Sam gave the werewolf a cautious glance. "Don't get too close," he warned Braeden. "He might not know you." She shot him a look of annoyance, but didn't counter the comment.
"Wait. It's not even been a full day?" Dean asked, as if offended.
"It's amazing the messes you can get into in just a few hours," Sam said, raising a brow. "Let's try not to add getting arrested for murder to the list today."
"Yeah, well, sounds like a day that ends in a Y," Dean muttered. He glanced at the wolf and whistled to catch its attention. Its dark eyes brightened to blue for a moment, before fading again. "I don't care if your ass is furry or hairy, but we need to haul it up those steps. ASAP. If you can control this thing, now's the time to prove it."
Sam took the silent cue, helping Dean up to his feet. After a moment, the wolf glanced between Braeden and the brothers and pushed itself up, hobbling toward the steps. Braeden cocked her head, staring at Dean with a raised brow.
Dean shrugged as best he could manage. "What can I say? Dog whisperer."
Derek growled under his breath and picked up the pace on the steps.
"Still a dick," she noted. "Glad to see the monster didn't break you."
Dean gripped the back of his brother's shirt tightly and tried not to look at the smoldering corpse behind them. "Takes a bit more than that, sweetheart."
Sam looked up at the question in surprise. He tapped his cell phone, saving the information Braeden had sent him and pocketing the phone. It was just after midnight, but he understood his brother's need to skip out of this town. Even so, he'd hoped Dean would change his mind, take a few hours of shut-eye and let them find somewhere with pain meds for the wound on his back. Sam knew that the car ride was going to be torture on his injuries.
"Uh, yeah, ready when you are," Sam finally answered. "Braeden was just giving me a few contacts we can reach out to. She was a US Marshall once upon a time," Sam explained.
Dean raised a brow, impressed. "Wow, salary and everything, huh? That must be useful."
She shrugged one shoulder as she crossed the room, a bottle of water in hand. "I get by," she agreed. "So where are you two headed?"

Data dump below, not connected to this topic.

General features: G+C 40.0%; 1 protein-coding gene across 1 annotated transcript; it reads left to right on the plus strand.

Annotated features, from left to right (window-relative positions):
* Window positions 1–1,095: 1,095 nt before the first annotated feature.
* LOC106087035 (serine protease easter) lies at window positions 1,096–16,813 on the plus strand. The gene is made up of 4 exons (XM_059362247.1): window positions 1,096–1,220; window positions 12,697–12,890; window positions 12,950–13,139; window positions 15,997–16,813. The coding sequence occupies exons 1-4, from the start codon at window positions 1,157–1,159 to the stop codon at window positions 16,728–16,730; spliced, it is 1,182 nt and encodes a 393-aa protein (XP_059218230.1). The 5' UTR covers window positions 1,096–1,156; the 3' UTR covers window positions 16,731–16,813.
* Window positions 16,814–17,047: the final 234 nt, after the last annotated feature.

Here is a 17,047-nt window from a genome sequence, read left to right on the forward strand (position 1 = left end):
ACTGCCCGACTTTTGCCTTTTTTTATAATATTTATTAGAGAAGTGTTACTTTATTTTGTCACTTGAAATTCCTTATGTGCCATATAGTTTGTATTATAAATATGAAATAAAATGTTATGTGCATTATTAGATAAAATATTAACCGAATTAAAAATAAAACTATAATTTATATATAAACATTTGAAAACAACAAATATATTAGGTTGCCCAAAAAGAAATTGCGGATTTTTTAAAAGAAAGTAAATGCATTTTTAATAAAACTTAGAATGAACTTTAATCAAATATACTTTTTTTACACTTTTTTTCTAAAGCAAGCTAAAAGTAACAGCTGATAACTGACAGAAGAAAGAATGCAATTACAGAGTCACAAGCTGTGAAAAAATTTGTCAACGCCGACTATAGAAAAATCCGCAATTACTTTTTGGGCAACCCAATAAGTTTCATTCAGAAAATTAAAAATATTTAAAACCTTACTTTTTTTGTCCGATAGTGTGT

"We've got some people to check up on," Sam explained. "Are you sure you're going to be okay?"
Braeden nodded. "We've got an ally flying out. He's a druid healer. He'll be able to patch him up, if Derek needs it. Thank you again, for your help."
She glanced back at the room's second bed, where Derek was lying in his human form. A sheet had been pulled up over him and was already stained with dry blood from the few hours of sleep he'd managed. The werewolf's back was facing them, and faded red lines were all that remained of the more shallow stab wounds. A few, though were still open.
"Part of the job," Dean commented, and cleared his throat. "Did your 'ally' say anything about the wolfsbane poisoning."
"That if it hadn't killed him yet, it must be a mild strand. I think Derek's through the worst of it. He just needs time," Braeden assured.
Dean grunted in something close to agreement.
Sam watched his brother's expression carefully, interested in the way his lips curled into a frown, the small lines at his eyes crinkling. It almost looked like real concern on his face. This wasn't what Sam had expected from this hunt. A decent ending. Maybe not exactly happy, but as happy as they could have hoped for at the end of the day.
Everyone alive. Even the werewolf.
Sam felt uneasy at the thought. This was becoming a thing with them, finding the gray area, but maybe a bit of trust was allowed here. After all, the wolf had managed to control himself on the way back before he passed out against Braeden's side and shifted back into a person in his sleep. And he had a hunter vouching for him.
Sam gave Dean rueful grin. Maybe two hunters. Sam really wondered what Derek had done to earn Dean's trust in such a short time.
"Keep an eye on him," Dean said. "For everyone's sake."
"He's a good person." Braeden's voice was pleading, and Sam understood. She still wasn't sure if they were going to send hunters his way. Or hers, for that matter.
"Unless he proves otherwise," Dean said, carefully. Then he sighed. "He's a person. Ready, Sam?"
Dean didn't wait for a reply, nodding his farewell to Braeden and heading out the door. Sam moved to follow and the woman surprised him with a quick, awkward hug. Her face was stony, when she released him, as if she was already pretending it didn't happen.
"Call if you need me to return the favor," she said, briskly, shutting the motel door as soon as he'd stepped outside.
"Hot and cold, that one," Dean commented, hopping in the passenger's side without a fight.
Sam slid into the driver's seat. "You sure you don't want to stick around, say bye to Derek? I mean, it sounds like you didn't hate him."
"No," Dean replied. "Drive."
Sam shook his head, biting the inside of his lips to keep from commenting. He drove off the lot, headed toward the highway out of town. "We did the job," he said, hoping it sounded reassuring.
"The 'saving people' part, it's the one that comes first," Dean said, nodding once.
Sam wasn't sure who his brother was trying to reassure. He only smiled faintly at the open road, the moon hanging in the horizon like a beacon. "Get some rest, Dean."